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All the Way from Yoakum

The Personal Journey of a Political Insider

By Marjorie Meyer Arsht

Publication Year: 2006

All the Way from Yoakum tells the story of the long, eventful life of a Jewish “good girl” from small-town Texas who became a remarkable woman of her time and a leading light in Houston and Texas politics. One of the founders of the modern Republican Party in Texas, Marjorie Meyer Arsht served as a state party committeewoman and was the first Jewish woman to run as a Republican for the state legislature. Becoming active in politics in the 1950s, she was closely involved in the early career of George H. W. Bush. A member of the prominent Texas family (Meyer, Cohen) that owned Foley Brothers department store and gave Cohen House to Rice University, she recalls the contentious mid-century division in the Jewish community over the issue of Zionism that split congregations and turned friends into bitter antagonists. Formerly president of the Temple Beth Israel Sisterhood, Arsht served as a national spokesperson for a major American anti-Zionist organization. When she turned seventy, Arsht was working as a speechwriter and high-level assistant in the Department of Housing and Urban Development in Washington while also serving as a regent of Texas Southern University, where she spearheaded a number of important reforms. In addition, she continued to run the small, independent energy development and investment company founded by her late husband. From her childhood as a member of one of the few Jewish families in small-town Yoakum, Texas, to her years of political activism and social involvement, she offers a moving account of an indomitable spirit, one that will provide both inspiration and an understanding of how the Republican Party came to be the dominant force in Texas politics.

Published by: Texas A&M University Press

Front Matter

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List of Illustrations

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pp. vii-

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Preface

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pp. ix-x

One day in 1996, I watched my little great‑granddaughters playing educational games, their heads bent over a computer. They lived in California at Vandenburg Air Force Base, where their father, my grandson Jim, was stationed. I suddenly realized they would never know what it was like to grow up in Yoakum, Texas, in the early part...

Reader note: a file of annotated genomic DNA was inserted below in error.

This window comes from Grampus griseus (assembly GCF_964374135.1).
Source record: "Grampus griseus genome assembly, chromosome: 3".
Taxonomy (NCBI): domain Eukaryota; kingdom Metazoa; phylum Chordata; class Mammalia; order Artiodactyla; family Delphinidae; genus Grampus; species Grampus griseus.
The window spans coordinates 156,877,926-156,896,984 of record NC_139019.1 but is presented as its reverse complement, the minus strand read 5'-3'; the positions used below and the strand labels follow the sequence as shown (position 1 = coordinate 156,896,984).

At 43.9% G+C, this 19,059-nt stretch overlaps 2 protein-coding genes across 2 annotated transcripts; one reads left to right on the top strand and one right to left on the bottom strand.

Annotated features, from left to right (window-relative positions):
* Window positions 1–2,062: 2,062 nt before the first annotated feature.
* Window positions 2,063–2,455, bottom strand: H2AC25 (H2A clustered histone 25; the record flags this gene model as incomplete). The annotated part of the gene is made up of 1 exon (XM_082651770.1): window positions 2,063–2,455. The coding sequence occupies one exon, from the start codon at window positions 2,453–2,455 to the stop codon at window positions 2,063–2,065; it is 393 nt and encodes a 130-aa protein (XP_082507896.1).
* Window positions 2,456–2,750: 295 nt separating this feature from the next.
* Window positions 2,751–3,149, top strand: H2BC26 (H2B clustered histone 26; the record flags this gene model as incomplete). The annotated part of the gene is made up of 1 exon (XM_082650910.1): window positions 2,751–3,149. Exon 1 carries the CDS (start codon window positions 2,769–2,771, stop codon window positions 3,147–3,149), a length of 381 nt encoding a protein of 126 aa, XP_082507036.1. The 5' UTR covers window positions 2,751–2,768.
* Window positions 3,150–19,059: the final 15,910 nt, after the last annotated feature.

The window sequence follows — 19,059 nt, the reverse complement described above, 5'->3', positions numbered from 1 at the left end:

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Chapter 1. Yoakum

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pp. 3-23

Born in Galveston, Texas, my father managed the Woodring logging camp in Sweetville, Louisiana, ten miles from Lake Charles. Sweetville was hardly a town at all, just a few buildings housing the workers and a country store. My father traveled to town on horseback and then engaged a carriage and a matched pair of prancing stallions...

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Chapter 2. Rice, the Sorbonne, and New York

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pp. 24-50

Dressed in my best dark printed dress, with its snug waist and accordion‑pleated skirt, I wondered briefly whether I were under-dressed without a hat and gloves. As Mama drove away, I walked toward the impressive arch of what I assumed was the main building, hearing my high heels crunch as they sank into the gravel driveway...

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Chapter 3. Teaching, Marriage, and Family

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pp. 51-128

Late in the summer of 1935, I received my degree from Columbia University and left New York for home without any clear objective. I did have a couple of firm resolves: I would not live in Yoakum and I didn’t want to teach school. Mainly I just wanted to rest since I had been going to school one way or another for all...

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Chapter 4. Public Life

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pp. 129-180

The balance of the fifties was a strange period for me. I had no desire for any contact with my sister, and yet, since she had been so much a part of our lives, there was a void. In the absence of continual absorption with family matters, I found myself focusing my attention on public affairs...

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Chapter 5. The Later Years

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pp. 181-239

My daughter Margot was living in California, where she settled following her elopement some years earlier with Don Lane, an airman stationed at Ellington Field in Houston. Because we had known very little about Don or his family, our anxiety at the time had been considerable. After her difficult childhood...

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Acknowledgments

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pp. 241-

After the professor’s untimely death, a group of his students were reluctant to forsake the writing environment so they have met for years every other Saturday in a classroom on the campus of Rice University. Kathryn Brown, Judith Finkel, Madeline Westbrook, Bob Hargrove, Elizabeth Hueben, Linda Jacobs, Karen...

Index

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pp. 243-254


E-ISBN-13: 9781603445450
E-ISBN-10: 1603445455
Print-ISBN-13: 9781585444762
Print-ISBN-10: 1585444766

Page Count: 264
Illustrations: 22 b&w photos.
Publication Year: 2006

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Subject Headings

  • Republican Party (Tex.) -- Biography.
  • Texas -- Politics and government -- 1951-.
  • Politicians -- Texas -- Biography.
  • Yoakum (Tex.) -- Biography.
  • Arsht, Marjorie Meyer, 1914-.
  • Jewish women -- Texas -- Biography.
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